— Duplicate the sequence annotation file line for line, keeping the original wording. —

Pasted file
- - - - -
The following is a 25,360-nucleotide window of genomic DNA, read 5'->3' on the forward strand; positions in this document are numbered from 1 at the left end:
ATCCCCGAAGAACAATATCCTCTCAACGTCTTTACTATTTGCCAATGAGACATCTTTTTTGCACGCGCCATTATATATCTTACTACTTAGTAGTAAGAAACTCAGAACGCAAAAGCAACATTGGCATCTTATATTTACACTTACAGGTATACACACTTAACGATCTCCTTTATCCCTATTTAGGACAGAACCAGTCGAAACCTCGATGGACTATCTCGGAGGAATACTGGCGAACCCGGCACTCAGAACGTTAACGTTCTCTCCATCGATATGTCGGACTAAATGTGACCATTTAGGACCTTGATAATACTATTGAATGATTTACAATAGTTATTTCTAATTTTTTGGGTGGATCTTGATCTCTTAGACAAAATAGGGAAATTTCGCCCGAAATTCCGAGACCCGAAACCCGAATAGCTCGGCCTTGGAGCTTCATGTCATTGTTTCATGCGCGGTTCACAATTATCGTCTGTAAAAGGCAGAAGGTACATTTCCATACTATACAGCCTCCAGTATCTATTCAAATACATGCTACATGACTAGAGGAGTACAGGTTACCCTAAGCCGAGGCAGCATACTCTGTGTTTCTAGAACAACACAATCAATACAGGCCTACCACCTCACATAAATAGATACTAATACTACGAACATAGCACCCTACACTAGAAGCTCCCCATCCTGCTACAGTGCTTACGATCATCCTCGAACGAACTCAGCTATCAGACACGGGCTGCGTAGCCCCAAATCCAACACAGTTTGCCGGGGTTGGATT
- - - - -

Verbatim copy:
The following is a 25,360-nucleotide window of genomic DNA, read 5'->3' on the forward strand; positions in this document are numbered from 1 at the left end:
ATCCCCGAAGAACAATATCCTCTCAACGTCTTTACTATTTGCCAATGAGACATCTTTTTTGCACGCGCCATTATATATCTTACTACTTAGTAGTAAGAAACTCAGAACGCAAAAGCAACATTGGCATCTTATATTTACACTTACAGGTATACACACTTAACGATCTCCTTTATCCCTATTTAGGACAGAACCAGTCGAAACCTCGATGGACTATCTCGGAGGAATACTGGCGAACCCGGCACTCAGAACGTTAACGTTCTCTCCATCGATATGTCGGACTAAATGTGACCATTTAGGACCTTGATAATACTATTGAATGATTTACAATAGTTATTTCTAATTTTTTGGGTGGATCTTGATCTCTTAGACAAAATAGGGAAATTTCGCCCGAAATTCCGAGACCCGAAACCCGAATAGCTCGGCCTTGGAGCTTCATGTCATTGTTTCATGCGCGGTTCACAATTATCGTCTGTAAAAGGCAGAAGGTACATTTCCATACTATACAGCCTCCAGTATCTATTCAAATACATGCTACATGACTAGAGGAGTACAGGTTACCCTAAGCCGAGGCAGCATACTCTGTGTTTCTAGAACAACACAATCAATACAGGCCTACCACCTCACATAAATAGATACTAATACTACGAACATAGCACCCTACACTAGAAGCTCCCCATCCTGCTACAGTGCTTACGATCATCCTCGAACGAACTCAGCTATCAGACACGGGCTGCGTAGCCCCAAATCCAACACAGTTTGCCGGGGTTGGATT